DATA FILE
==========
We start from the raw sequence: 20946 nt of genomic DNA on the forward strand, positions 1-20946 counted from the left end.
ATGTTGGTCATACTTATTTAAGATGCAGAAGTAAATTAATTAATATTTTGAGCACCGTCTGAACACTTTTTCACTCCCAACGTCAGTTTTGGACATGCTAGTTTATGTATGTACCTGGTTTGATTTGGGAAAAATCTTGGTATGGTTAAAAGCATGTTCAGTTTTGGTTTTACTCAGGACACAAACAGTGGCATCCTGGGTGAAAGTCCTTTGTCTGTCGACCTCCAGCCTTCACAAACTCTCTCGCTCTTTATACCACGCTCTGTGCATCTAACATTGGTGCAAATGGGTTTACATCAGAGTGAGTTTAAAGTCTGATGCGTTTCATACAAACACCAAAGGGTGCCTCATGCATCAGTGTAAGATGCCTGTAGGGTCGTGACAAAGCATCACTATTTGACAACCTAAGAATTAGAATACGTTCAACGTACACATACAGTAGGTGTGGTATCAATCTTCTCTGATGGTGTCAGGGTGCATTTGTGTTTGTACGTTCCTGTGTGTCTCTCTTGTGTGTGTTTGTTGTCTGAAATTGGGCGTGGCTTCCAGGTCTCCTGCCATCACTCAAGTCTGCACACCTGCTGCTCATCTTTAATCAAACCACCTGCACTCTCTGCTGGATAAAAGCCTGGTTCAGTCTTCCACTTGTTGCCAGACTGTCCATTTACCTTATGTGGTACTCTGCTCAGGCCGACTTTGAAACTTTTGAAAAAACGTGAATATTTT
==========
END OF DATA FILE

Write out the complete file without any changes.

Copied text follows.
We start from the raw sequence: 20946 nt of genomic DNA on the forward strand, positions 1-20946 counted from the left end.
ATGTTGGTCATACTTATTTAAGATGCAGAAGTAAATTAATTAATATTTTGAGCACCGTCTGAACACTTTTTCACTCCCAACGTCAGTTTTGGACATGCTAGTTTATGTATGTACCTGGTTTGATTTGGGAAAAATCTTGGTATGGTTAAAAGCATGTTCAGTTTTGGTTTTACTCAGGACACAAACAGTGGCATCCTGGGTGAAAGTCCTTTGTCTGTCGACCTCCAGCCTTCACAAACTCTCTCGCTCTTTATACCACGCTCTGTGCATCTAACATTGGTGCAAATGGGTTTACATCAGAGTGAGTTTAAAGTCTGATGCGTTTCATACAAACACCAAAGGGTGCCTCATGCATCAGTGTAAGATGCCTGTAGGGTCGTGACAAAGCATCACTATTTGACAACCTAAGAATTAGAATACGTTCAACGTACACATACAGTAGGTGTGGTATCAATCTTCTCTGATGGTGTCAGGGTGCATTTGTGTTTGTACGTTCCTGTGTGTCTCTCTTGTGTGTGTTTGTTGTCTGAAATTGGGCGTGGCTTCCAGGTCTCCTGCCATCACTCAAGTCTGCACACCTGCTGCTCATCTTTAATCAAACCACCTGCACTCTCTGCTGGATAAAAGCCTGGTTCAGTCTTCCACTTGTTGCCAGACTGTCCATTTACCTTATGTGGTACTCTGCTCAGGCCGACTTTGAAACTTTTGAAAAAACGTGAATATTTT